Today’s saint of the day is Juan de Ribera. He was born in Seville, Spain, in 1532, and his mother died when he was very young. He was a very studious young man, and he became ordained as a priest upon reaching adulthood. By 1562, he was appointed Bishop of Badajoz. He became Archbishop of Valencia in 1568 and Viceroy of Valencia in 1602. Wielding both spiritual and civil power, he was then able to found the Museum of the Patriarch.
Juan de Ribera’s life and career were in many ways defined by the Morisco issue. The Moriscos had been Muslims living in Spain until, in the early 16th century, the government of Spain declared the practice of Islam illegal and ordered all of the Moriscos to convert to Catholicism or be exiled. Conversion did not really put the issue to rest, though. They were still widely regarded with distrust and suspicion. And few were more distrustful or suspicious than Juan de Ribera.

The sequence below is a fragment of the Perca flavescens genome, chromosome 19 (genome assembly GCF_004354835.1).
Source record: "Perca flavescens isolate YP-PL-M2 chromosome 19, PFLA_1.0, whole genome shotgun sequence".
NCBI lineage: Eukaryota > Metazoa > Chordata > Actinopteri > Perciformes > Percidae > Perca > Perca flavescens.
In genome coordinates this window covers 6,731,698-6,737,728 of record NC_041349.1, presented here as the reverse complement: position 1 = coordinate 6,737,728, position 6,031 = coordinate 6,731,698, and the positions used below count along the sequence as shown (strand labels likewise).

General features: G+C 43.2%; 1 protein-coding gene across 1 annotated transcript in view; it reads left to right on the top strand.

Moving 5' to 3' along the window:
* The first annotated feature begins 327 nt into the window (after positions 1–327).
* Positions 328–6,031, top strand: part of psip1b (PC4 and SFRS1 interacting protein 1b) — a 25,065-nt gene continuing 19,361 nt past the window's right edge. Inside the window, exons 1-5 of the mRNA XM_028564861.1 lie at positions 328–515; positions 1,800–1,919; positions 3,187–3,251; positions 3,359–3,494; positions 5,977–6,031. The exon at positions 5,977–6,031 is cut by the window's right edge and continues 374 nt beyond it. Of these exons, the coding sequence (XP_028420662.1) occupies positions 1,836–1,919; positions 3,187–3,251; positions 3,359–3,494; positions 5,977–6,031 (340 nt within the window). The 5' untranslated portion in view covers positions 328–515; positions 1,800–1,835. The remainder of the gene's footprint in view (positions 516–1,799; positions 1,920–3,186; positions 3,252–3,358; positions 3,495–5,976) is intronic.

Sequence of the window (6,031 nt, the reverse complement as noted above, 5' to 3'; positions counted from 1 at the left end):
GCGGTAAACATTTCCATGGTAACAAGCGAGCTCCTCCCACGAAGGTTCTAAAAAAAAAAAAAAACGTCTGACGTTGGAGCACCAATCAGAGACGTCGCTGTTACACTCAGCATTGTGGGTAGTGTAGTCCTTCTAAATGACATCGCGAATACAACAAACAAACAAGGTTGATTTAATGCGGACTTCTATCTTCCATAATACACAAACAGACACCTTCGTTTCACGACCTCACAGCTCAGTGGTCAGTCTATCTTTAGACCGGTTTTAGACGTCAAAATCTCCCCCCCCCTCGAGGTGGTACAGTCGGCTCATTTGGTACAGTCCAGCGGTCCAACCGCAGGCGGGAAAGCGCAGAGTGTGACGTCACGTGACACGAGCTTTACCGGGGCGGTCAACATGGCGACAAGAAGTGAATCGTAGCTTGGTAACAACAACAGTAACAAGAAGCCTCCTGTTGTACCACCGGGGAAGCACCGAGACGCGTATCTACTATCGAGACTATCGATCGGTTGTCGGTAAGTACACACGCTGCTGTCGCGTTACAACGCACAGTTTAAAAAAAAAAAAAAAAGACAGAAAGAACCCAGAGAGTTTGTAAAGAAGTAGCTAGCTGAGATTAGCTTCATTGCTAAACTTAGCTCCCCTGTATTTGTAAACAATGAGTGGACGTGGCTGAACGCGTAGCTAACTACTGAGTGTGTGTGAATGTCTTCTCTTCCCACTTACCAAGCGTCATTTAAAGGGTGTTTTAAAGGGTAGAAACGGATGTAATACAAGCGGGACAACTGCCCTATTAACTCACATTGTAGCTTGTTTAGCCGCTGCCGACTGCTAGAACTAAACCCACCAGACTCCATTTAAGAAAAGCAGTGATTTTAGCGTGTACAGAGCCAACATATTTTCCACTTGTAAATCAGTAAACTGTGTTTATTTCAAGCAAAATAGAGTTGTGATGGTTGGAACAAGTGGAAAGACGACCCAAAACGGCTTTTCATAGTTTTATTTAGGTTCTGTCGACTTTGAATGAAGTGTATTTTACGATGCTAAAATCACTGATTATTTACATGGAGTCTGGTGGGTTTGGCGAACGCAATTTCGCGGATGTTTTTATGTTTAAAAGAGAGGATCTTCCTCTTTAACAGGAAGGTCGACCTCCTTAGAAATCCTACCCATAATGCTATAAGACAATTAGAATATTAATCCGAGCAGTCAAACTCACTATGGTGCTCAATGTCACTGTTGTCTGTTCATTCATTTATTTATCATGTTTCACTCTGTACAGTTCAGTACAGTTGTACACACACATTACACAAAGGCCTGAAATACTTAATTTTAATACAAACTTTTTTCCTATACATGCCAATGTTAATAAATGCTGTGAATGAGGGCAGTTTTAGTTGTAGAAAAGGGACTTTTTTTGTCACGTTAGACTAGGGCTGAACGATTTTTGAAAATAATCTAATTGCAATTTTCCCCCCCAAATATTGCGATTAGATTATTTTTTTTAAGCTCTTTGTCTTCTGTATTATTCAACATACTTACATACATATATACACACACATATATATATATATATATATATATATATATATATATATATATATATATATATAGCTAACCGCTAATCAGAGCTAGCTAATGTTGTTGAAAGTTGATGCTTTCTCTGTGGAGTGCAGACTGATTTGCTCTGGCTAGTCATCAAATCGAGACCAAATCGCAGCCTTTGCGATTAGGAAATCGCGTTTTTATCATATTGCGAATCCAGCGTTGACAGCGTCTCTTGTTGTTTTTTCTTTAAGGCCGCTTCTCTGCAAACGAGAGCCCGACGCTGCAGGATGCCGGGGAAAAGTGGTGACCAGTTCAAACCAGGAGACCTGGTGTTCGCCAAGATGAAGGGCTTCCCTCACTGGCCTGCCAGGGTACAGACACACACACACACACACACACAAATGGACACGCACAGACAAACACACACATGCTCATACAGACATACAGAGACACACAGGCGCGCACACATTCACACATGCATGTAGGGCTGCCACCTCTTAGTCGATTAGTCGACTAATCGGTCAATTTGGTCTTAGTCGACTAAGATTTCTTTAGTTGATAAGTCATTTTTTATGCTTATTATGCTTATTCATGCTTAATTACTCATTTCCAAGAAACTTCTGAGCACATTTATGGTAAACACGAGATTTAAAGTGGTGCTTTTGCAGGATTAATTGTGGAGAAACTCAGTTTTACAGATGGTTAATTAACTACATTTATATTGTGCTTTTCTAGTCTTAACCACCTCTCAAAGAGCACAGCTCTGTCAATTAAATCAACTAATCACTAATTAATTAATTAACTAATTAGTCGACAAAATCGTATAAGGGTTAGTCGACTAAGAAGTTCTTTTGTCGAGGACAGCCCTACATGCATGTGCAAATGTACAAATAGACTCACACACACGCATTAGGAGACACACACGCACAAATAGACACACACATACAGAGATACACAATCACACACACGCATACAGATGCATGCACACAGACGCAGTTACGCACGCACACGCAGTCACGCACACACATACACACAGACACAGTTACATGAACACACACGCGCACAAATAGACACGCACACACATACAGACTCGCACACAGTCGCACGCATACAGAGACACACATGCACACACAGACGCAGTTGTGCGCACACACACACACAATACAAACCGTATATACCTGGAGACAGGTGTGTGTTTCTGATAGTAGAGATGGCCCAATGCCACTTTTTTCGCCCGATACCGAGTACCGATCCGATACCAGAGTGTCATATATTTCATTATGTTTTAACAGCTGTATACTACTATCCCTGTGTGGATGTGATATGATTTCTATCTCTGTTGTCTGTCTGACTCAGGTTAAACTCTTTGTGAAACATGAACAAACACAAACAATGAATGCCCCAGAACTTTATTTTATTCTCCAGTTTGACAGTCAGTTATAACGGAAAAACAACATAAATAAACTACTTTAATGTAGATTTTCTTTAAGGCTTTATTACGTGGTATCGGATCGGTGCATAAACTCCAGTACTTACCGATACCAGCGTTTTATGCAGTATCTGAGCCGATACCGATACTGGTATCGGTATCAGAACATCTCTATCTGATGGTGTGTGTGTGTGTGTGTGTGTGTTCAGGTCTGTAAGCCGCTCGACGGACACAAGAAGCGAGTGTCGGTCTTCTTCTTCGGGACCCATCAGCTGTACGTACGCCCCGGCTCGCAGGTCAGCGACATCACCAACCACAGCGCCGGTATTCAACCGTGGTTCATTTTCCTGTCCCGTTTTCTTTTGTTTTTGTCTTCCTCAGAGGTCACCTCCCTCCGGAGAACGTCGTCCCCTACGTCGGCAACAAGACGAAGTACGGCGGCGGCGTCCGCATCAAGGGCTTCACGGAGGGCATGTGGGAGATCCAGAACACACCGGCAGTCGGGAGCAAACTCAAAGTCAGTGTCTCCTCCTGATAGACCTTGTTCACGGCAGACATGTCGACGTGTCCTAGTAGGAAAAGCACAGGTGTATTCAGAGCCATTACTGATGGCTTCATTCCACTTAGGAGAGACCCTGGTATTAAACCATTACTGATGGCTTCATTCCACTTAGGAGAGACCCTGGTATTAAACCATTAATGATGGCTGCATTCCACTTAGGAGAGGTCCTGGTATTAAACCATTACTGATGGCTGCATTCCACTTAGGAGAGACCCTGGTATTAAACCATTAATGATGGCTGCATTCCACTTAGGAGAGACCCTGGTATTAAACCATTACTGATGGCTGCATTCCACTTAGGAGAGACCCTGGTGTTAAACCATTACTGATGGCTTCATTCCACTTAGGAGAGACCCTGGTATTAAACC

He considered them to be traitors because he felt that they would never be true Catholics, no matter what they claimed. He claimed that the Moriscos were non-convertible and that they could spark a new invasion from the Ottoman Empire and so needed to be dealt with severely. His lobbying on the subject prompted the Spanish government to exile all Moriscos beginning in 1609. No region expelled more of them than Valencia.
Supporters of the Morisco exile were very grateful to Juan de Ribera for his leadership in the matter. So grateful, in fact, that he was revered after his death, beatified by Pope Pius VI in 1796, and canonized by Pope John XXIII in 1960.